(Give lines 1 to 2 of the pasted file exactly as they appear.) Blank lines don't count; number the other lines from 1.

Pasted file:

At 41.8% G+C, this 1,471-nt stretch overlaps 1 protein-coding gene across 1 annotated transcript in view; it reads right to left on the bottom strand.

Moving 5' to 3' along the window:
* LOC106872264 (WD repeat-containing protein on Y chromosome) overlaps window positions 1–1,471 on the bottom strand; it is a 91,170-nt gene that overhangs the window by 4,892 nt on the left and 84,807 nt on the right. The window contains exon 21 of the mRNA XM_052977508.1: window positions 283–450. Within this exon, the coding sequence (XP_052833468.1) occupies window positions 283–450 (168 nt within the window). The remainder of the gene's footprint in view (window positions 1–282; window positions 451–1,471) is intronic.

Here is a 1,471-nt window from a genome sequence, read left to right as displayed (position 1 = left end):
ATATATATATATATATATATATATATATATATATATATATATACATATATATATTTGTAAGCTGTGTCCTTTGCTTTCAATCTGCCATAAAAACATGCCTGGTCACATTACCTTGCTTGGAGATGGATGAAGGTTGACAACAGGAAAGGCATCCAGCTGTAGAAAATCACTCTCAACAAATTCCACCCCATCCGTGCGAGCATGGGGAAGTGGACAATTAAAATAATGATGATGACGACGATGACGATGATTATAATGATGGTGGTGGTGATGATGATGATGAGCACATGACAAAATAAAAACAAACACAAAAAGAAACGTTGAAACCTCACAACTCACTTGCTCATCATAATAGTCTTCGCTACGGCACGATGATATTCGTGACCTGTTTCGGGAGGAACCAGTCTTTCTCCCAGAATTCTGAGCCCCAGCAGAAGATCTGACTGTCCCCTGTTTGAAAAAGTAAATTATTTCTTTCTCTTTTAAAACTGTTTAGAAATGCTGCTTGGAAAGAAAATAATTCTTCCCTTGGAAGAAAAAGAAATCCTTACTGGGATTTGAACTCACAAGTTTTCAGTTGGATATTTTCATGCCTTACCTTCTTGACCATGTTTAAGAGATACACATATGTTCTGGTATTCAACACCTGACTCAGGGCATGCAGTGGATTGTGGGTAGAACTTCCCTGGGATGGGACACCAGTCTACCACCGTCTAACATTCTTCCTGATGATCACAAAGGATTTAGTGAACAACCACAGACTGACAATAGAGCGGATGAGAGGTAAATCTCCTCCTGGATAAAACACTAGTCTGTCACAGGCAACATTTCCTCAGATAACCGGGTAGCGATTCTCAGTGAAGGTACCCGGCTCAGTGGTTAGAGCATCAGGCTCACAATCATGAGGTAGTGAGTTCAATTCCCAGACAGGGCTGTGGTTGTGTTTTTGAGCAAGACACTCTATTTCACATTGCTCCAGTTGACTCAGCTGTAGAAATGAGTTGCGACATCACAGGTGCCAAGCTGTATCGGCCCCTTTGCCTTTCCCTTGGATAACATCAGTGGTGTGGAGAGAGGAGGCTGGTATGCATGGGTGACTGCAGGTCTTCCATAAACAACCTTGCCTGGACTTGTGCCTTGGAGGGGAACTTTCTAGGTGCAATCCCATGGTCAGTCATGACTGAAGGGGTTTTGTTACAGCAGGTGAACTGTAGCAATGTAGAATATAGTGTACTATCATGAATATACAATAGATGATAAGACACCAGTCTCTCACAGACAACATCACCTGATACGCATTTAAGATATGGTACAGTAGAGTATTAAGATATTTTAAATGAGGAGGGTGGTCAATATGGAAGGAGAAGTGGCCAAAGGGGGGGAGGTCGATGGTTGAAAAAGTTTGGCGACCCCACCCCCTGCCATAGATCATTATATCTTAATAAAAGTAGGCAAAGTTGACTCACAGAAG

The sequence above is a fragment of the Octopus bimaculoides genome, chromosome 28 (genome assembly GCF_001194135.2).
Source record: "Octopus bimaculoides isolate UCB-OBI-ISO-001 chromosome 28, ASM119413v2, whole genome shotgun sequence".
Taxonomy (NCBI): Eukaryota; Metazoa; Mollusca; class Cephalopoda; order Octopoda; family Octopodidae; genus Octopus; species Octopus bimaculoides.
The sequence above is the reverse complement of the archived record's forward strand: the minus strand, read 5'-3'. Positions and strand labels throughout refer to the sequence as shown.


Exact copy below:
At 41.8% G+C, this 1,471-nt stretch overlaps 1 protein-coding gene across 1 annotated transcript in view; it reads right to left on the bottom strand.

Moving 5' to 3' along the window: